Wednesday, December 07, 2022

Intonations Choir

 

Christ Church Cathedral: Intonations

 

IT’S great to see some old and new faces in the inky Hamlet-black outfits of Waterford’s Intonations Choir in the marvellous setting of Christ Church Cathedral where the hand of history sits on every shoulder. It’s the Sunday lunchtime concert series that’s run by the super-efficient Geraldine Guiry with the everywhere Jack Cunningham as director. And – if you’ve got an hour to spare –  it’s just the perfect way of spending noon-time on a sunny Sunday morning where you can even say a silent prayer if you feel like it.

 

‘Their repertoire is modern and trendy, their members are singers that have come up through the ranks of musical theatre and the smiles on the faces tell of a journey that’s fun, modern and original’

 

It’s a special venue for Intonations also because they love to perform here. I’m an absolute sucker for the tender lyrics and gentle melody of Billy Joel’s “Lullabye” and Christmas just seems the perfect time to hear it:

“Goodnight my angel, now it’s time to dream and dream how wonderful your life will be; Someday your child may cry, and if you sing this lullaby, then in your heart there will always be a part of me”

I think of all the parents and grandparents here today would warm to that generational connection that we all cherish. The kids are in their element when the choir leans into “Never Enough” from the Greatest Showman because they can never get enough of the Hugh Jackman hit.

I don’t know where intrepid MD Wayne Brown got his arrangement of the Spice Girls “Wannabe” from but it was certainly a showstopper. It was quirky, gimmicky and when the basses belted out “do you wannabe my lover” in a solo, the audience cracked up. And I still have no idea what the gals really, really want… Barry Manilow’s “One Voice” is just the show-off ticket for this choir. Clean entries and exits, neat phrasing and imaginative dynamics show the choir at its best.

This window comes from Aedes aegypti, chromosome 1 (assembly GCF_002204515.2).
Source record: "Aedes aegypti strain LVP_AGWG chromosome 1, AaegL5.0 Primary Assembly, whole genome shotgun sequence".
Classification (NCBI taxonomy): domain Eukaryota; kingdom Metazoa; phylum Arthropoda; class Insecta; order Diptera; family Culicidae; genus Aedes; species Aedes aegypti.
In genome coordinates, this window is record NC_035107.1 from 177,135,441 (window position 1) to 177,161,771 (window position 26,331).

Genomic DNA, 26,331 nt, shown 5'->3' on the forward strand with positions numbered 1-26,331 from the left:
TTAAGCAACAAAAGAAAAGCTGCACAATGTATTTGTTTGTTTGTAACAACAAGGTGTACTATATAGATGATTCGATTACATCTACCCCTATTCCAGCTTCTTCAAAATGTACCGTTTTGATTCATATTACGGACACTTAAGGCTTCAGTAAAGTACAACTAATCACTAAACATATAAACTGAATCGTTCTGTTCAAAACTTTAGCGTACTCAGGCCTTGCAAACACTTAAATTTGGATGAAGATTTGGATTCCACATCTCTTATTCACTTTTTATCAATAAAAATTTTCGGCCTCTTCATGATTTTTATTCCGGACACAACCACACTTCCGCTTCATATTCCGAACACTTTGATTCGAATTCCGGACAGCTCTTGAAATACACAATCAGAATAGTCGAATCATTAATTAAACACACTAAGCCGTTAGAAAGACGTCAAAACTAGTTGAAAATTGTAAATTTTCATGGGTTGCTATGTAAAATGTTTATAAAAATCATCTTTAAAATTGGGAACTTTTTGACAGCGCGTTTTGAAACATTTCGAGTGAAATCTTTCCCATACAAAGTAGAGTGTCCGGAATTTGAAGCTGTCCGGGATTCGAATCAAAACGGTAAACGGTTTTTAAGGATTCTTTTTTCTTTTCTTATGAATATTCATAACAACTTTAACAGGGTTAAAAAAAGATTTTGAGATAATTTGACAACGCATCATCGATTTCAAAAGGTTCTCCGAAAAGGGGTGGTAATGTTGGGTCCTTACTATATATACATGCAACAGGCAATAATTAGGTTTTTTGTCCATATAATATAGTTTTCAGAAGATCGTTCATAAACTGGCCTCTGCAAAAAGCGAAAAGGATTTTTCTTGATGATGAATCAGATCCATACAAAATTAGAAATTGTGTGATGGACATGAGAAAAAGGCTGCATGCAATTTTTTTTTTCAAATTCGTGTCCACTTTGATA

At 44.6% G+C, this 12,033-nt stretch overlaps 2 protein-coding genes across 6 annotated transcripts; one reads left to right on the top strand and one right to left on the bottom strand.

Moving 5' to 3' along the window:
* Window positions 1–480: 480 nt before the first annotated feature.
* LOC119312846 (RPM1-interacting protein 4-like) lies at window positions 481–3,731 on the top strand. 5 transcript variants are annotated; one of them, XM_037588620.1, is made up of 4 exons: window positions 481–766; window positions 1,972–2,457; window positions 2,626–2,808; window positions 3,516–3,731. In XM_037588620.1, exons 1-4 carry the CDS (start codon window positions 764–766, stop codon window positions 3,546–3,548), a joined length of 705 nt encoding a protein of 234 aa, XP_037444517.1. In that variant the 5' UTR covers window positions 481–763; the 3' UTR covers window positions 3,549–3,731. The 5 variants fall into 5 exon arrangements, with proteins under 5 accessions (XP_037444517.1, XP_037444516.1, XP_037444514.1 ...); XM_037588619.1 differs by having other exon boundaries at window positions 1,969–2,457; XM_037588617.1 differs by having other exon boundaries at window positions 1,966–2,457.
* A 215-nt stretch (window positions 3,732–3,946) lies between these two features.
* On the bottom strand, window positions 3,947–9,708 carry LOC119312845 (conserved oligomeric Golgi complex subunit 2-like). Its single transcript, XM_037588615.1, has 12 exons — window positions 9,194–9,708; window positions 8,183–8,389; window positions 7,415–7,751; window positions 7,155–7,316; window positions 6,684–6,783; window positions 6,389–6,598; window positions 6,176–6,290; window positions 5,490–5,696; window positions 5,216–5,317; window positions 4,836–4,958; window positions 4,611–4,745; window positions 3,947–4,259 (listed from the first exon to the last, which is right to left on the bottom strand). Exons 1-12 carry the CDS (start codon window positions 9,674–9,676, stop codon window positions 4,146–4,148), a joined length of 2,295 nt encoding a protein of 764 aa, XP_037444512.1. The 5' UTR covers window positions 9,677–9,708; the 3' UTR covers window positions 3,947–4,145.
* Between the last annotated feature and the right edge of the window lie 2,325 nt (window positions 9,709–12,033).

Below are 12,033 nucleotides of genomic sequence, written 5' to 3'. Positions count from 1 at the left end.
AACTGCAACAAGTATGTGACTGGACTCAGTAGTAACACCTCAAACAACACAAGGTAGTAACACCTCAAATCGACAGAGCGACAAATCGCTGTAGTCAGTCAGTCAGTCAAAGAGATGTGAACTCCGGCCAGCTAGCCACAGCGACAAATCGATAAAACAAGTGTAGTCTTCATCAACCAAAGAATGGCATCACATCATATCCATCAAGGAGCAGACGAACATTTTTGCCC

Caoimhe Power is a teenager with a big future ahead of her. Guesting with the choir, she sang three challenging pieces that would task any seasoned singer and came through the test with flying colours. “Once upon a December” from Anastasia is no easy sing. It’s a difficult number with significant transitions and jumps where strong phrasing is needed – and a strong range.  “Be mine” from Waitress reveals Caoimhe as a singer who understands the importance of technique. If you want to tell a story, good diction allows emotion come naturally. It’s a delight to see and hear an intelligent and talented singer and Caoimhe gives a star turn on this sunny, Sunday morning.

Well… of course don’t you know it’s touching on Christmas and we just couldn’t finish without a brace of modern Yuletide biggies. “White winter hymnal” from the Fleet Foxes debut album,  “Somewhere in my memory” from Home Alone and “Believe” from Polar Express reminds me that Christmas favourites are always in the making.

Intonations is different. Their repertoire is modern and trendy, their members are singers that have come up through the ranks of musical theatre and the smiles on the faces tell of a journey that’s fun, modern and original. Well done to Musical Director Wayne Brown who wields the baton and the excellent Richard Cody who is a sympathetic accompanist throughout.

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By Pat McEvoy, Arts Correspondent
Contact Newsdesk: 051 874951

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